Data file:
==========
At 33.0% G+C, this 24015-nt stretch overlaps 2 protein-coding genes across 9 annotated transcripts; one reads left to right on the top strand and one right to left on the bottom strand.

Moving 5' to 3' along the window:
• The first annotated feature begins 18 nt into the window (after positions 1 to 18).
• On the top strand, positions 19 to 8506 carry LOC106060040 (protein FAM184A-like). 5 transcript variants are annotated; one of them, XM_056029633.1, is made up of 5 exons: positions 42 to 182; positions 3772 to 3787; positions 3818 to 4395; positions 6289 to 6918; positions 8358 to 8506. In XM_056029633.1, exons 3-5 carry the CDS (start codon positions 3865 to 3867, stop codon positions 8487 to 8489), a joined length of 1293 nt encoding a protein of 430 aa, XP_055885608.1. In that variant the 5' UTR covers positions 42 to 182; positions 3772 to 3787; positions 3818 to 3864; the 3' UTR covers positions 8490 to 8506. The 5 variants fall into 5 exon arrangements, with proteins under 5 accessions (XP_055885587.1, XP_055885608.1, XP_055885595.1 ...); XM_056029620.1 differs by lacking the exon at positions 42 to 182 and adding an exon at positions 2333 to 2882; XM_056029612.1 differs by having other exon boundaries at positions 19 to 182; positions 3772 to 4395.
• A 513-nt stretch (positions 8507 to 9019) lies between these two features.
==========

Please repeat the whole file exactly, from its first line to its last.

At 33.0% G+C, this 24015-nt stretch overlaps 2 protein-coding genes across 9 annotated transcripts; one reads left to right on the top strand and one right to left on the bottom strand.

Moving 5' to 3' along the window:
• The first annotated feature begins 18 nt into the window (after positions 1 to 18).
• On the top strand, positions 19 to 8506 carry LOC106060040 (protein FAM184A-like). 5 transcript variants are annotated; one of them, XM_056029633.1, is made up of 5 exons: positions 42 to 182; positions 3772 to 3787; positions 3818 to 4395; positions 6289 to 6918; positions 8358 to 8506. In XM_056029633.1, exons 3-5 carry the CDS (start codon positions 3865 to 3867, stop codon positions 8487 to 8489), a joined length of 1293 nt encoding a protein of 430 aa, XP_055885608.1. In that variant the 5' UTR covers positions 42 to 182; positions 3772 to 3787; positions 3818 to 3864; the 3' UTR covers positions 8490 to 8506. The 5 variants fall into 5 exon arrangements, with proteins under 5 accessions (XP_055885587.1, XP_055885608.1, XP_055885595.1 ...); XM_056029620.1 differs by lacking the exon at positions 42 to 182 and adding an exon at positions 2333 to 2882; XM_056029612.1 differs by having other exon boundaries at positions 19 to 182; positions 3772 to 4395.
• A 513-nt stretch (positions 8507 to 9019) lies between these two features.